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Philip Dorian


"A Chorus Line" at the Westchester Broadway Theatre

"A Chorus Line" at the Westchester Broadway Theater
1 Broadway Plaza, Elmsfiord New York
Thursday - Saturday evenings, with weekend and some weekday (luncheon) matinees
Tickets ($59 - $89 with meal) at (914) 592-2222 or www.broadwaytheater.com

Here's a list of those individuals who should see "A Chorus Line": Anyone who has ever auditioned for a show or competed in any way for any job; anyone who has ever sung, danced and/or acted on any stage (or "air-danced" in private); and anyone who remembers "A Chorus Line" from years ago or who, by some fault of timing or misguided choice, has never seen it.

Erica Mansfield as Cassie in Westchester Broadway Theater's "A Chorus Line." Photo courtesy of WBT.

And here's a list of who should see it at Westchester Broadway Theatre before it closes there on April 1: All of the above.

It had been a while since my last "A Chorus Line." The 2006 Broadway production was more an attempt at re-creation than a revival: faithful but somewhat mechanical. WBT's is a fresh revival (oxymoron noted), a vibrant rendering of the 1975 musical that not only took Broadway by storm, but that also altered the face of the American musical. No history lesson here, but when's the last time you saw separate singing and dancing ensembles? Try to get a gig now at any level if you can't do both. (And, oh yeah, act.)

" A Chorus Line" won nine Tony Awards – and the Pulitzer Prize for Drama. Director-choreographer Michael Bennett's crowning achievement, it has a life of its own, inspiring to performers and audiences alike. While it deals with a particular show-biz group, Bennett himself saw it as a "metaphor for life." On a bare stage, auditions are being held for a new Broadway musical, and if you've ever waited anxiously for a stranger's approval, you will identify with these hopeful hoofers. Their ambitions, fears and frustrations are palpable. The interviewer, Zach, is largely unseen as he grills the performers, so you are free to substitute whatever authority figure you care to.

Significantly, the show never became a star vehicle. Some of the roles are more pointed than others, and Donna McKechnie made a name playing former leading-player Cassie, for whom a chorus job is a come-down to some, but not to her. It is truly an ensemble piece, never more than at Westchester. Erica Mansfield's Cassie stands out and blends in all at once. "Play me the music," she sings, dancing beautifully before the mirrors that line the upstage wall periodically. (Steve Loftus's minimal set design evokes the original, as does Andrew Gmoser's very effective lighting.)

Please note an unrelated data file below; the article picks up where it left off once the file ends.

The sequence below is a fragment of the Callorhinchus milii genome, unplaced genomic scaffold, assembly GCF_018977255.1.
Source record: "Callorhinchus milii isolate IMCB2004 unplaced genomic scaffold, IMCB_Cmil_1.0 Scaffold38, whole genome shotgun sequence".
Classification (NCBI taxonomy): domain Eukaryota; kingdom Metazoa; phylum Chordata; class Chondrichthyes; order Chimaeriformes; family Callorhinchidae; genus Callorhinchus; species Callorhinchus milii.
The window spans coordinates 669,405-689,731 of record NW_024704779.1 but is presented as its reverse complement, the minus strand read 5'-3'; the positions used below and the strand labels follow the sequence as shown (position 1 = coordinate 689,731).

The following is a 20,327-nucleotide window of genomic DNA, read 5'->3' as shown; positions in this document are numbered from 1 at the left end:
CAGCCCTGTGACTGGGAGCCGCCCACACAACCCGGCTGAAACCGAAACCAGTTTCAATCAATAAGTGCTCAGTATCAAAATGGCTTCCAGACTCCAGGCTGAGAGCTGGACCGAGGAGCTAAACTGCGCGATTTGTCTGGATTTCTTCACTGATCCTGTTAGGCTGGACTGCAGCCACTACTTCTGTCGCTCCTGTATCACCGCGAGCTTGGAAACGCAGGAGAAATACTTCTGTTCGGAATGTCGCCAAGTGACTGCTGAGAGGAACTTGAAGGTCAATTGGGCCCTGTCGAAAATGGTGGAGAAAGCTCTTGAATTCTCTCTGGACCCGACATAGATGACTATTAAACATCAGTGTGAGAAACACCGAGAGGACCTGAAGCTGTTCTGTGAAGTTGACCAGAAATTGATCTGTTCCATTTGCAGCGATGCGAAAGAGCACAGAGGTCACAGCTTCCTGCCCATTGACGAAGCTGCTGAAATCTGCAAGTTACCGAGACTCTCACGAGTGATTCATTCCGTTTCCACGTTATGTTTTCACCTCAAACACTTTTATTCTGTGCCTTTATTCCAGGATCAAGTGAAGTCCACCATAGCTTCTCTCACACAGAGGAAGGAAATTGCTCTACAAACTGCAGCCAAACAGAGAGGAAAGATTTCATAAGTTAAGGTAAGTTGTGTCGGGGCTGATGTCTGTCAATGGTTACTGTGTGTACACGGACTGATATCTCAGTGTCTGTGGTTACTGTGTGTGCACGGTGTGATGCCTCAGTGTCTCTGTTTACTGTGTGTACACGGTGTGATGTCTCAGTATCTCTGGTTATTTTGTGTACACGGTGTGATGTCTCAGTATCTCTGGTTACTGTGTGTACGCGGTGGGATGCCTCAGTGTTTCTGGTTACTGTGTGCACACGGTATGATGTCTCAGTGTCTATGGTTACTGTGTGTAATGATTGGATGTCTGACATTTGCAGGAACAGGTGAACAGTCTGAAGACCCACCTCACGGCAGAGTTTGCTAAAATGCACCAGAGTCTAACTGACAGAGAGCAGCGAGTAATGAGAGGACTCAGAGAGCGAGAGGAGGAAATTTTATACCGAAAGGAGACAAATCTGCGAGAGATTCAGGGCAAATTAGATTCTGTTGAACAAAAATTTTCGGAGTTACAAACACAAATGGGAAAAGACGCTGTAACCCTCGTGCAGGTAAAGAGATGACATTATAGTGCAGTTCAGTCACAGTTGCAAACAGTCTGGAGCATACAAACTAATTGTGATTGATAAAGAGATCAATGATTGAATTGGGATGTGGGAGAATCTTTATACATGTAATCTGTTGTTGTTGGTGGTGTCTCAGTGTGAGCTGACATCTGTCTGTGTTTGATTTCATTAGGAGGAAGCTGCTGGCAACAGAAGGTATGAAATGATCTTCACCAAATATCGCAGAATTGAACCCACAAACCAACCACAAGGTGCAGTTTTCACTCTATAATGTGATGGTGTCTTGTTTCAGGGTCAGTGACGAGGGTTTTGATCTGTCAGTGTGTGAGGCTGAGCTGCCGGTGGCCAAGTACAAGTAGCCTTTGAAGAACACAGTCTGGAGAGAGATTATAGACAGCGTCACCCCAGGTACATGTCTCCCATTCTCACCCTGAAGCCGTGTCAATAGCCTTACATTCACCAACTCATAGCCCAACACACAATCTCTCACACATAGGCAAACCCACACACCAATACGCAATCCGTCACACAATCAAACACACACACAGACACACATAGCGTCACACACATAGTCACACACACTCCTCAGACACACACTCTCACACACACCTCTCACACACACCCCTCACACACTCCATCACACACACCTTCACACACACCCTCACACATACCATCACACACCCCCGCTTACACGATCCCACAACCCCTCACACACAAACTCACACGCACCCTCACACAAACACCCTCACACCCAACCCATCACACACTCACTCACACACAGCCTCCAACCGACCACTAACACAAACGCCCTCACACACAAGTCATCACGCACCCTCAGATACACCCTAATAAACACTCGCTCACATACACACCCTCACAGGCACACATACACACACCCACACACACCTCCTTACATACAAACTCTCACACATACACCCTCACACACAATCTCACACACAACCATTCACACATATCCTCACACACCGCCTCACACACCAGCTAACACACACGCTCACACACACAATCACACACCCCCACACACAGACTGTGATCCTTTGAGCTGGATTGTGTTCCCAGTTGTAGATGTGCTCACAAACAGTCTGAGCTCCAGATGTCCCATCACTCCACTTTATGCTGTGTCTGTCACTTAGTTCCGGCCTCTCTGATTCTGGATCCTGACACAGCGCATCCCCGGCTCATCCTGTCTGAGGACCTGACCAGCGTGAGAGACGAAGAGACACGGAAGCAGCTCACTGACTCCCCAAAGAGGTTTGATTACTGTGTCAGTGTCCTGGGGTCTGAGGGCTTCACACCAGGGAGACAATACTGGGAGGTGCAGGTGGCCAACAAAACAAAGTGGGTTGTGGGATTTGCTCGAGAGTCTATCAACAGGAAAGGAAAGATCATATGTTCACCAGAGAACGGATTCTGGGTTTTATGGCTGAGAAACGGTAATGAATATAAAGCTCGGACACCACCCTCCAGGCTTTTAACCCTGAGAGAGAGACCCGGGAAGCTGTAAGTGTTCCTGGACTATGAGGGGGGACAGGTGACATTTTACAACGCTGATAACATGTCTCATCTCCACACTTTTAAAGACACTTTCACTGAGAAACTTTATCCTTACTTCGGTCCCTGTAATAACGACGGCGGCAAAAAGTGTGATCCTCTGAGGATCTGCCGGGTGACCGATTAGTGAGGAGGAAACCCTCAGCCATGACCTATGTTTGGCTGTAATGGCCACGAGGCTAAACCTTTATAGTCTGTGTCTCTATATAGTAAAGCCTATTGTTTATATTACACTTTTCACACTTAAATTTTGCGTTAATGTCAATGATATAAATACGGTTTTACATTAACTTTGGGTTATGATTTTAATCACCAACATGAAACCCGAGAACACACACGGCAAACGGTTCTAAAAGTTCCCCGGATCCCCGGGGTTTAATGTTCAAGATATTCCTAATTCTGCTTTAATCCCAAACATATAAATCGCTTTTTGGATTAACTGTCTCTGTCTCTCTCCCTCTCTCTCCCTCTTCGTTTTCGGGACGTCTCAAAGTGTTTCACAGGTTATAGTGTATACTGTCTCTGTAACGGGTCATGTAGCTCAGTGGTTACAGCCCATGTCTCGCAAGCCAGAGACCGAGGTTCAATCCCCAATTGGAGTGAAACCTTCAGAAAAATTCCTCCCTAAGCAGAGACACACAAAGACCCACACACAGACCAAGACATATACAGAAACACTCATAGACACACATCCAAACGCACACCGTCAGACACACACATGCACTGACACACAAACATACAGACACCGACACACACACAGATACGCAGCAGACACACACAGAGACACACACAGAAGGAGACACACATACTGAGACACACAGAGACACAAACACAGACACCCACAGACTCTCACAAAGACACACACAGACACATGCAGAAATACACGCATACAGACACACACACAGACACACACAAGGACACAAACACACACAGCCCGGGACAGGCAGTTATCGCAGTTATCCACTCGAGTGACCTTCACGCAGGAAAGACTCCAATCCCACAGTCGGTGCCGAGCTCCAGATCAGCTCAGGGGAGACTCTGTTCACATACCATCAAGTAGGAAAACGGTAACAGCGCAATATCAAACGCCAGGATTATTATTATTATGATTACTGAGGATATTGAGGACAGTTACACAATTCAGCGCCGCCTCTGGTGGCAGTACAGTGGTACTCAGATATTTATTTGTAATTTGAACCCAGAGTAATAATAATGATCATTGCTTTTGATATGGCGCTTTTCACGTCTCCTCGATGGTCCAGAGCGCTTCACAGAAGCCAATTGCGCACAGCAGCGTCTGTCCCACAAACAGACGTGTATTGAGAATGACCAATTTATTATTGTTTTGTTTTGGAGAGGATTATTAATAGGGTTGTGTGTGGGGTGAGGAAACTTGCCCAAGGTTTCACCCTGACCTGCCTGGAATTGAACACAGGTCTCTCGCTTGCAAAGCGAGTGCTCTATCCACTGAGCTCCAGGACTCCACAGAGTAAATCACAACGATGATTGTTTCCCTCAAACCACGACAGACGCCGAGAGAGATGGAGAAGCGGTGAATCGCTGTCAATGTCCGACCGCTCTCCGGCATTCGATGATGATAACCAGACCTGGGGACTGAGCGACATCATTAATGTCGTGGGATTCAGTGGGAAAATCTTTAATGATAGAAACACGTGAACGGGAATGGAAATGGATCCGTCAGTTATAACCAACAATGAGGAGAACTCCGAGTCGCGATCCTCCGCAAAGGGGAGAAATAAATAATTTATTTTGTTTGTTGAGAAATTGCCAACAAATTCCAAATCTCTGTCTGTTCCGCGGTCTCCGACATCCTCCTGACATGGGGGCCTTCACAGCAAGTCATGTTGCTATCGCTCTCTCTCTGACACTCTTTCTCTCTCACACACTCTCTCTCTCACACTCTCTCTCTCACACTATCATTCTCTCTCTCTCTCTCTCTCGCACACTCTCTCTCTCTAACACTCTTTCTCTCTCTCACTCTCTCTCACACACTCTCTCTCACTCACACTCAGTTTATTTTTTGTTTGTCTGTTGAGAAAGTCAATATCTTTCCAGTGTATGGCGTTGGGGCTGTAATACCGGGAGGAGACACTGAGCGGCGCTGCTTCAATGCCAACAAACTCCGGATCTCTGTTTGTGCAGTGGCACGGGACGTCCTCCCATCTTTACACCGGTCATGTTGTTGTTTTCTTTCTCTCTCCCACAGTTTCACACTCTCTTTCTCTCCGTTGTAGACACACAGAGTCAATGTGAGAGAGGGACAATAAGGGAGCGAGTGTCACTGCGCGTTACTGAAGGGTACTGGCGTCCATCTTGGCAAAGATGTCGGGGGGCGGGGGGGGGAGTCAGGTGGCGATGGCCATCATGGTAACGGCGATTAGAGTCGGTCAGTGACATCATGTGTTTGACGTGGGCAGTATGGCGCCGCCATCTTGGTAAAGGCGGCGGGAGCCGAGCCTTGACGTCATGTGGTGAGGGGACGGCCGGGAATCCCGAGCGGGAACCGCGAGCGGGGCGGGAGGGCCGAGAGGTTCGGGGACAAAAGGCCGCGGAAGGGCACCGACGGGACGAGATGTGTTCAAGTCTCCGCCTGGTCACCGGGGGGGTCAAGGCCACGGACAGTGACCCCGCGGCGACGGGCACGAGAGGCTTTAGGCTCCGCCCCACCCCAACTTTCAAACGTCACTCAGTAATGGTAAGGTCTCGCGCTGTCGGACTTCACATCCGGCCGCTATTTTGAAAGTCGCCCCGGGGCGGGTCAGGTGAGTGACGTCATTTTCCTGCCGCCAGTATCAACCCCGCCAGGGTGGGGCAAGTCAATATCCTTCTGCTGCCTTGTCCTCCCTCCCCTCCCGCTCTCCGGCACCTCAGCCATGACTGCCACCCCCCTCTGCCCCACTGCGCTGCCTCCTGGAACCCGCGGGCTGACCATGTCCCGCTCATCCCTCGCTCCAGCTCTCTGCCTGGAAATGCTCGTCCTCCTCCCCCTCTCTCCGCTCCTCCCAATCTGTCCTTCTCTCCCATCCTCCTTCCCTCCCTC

One by one, the aspirants exhibit their talents, as in Mike's (Drew Carr) "I Can Do That" and their other assets, as Emma Degerstedt demonstrates in Val's paean to body-parts enhancement, "Dance Ten, Looks Three." Other numbers reveal the inner thoughts and emotional baggage of the "boys and girls" (show-biz lingo - still). Sheila (Lauren Sprague), Bebe (Caitlin Wilayto) and Maggie (Emily Kelly) work "At The Ballet" into the rafters – and into your heart. Diana (Alexandra Matteo) leads the cast into the show's standalone hit "What I Did For Love." For every performer and number I have mentioned, there are a couple more just as gripping, as agile, as heart-grabbing, as amusing.

James Kirkwood and Nicholas Dante's book, Marvin Hamlish's music and Edward Kleban's "A Chorus Line" lyrics blended in a rare symbiosis that still resonates these 40-plus years later. (After learning in a posthumous show about Kleban that they added the article "A" to the title in order to be first in the New York Times alphabetical listings, I never omit it.)

As with most Broadway musicals and plays, the production rights specify no cuts, edits, ad libs (please, folks) or other adjustments to the piece as written. For "A Chorus Line," the restrictions extend to not inserting an intermission (it's a fleet two hours), no costume adjustments, and adherence to much of Bennett's original staging and choreography, which is not to suggest that doing so is a piece of cake. Here, director/choreographer Mark Martino (and associate choreographer Brian Dillon) put their own stamp on the iconic staging.

A notable exception to the no-tinkering restriction, as related to me by a WBT insider, is the deletion of the year of birth in the scene where the dancers are asked their ages. In 1980, for example, saying you were born in 1958 made you twenty-two. Now they can just say "I’m twenty-two," erasing any out-datedness. Whether you are 22 or 82, "A Chorus Line" is of, by and for your era. See it and you'll agree.

Westchester Broadway is, btw, a Dinner Theatre venue and one that restores culinary honor to that long-maligned entertainment combo. The three-course dinner menu, served about an hour before curtain time, includes choice of eight entrees, all with wine pairings noted…at a reasonable package price (see below). You can opt just for the show – "A Chorus Line" is worthwhile on its own – but you gotta eat somewhere first, right?

For the 5000th Broadway performance of "A Chorus Line," on August 10, 1987, nineteen members of out-of-town productions appeared on stage in the "What I Did for Love" finalé next to their corresponding characters. The 19 were chosen from cast members who had performed in any United States production, including amateur and stock. The winners were flown (with a guest) to New York for five days. I was at that 5000th performance. In the front row. Recalling that, thirty years later, still gives me a chill.

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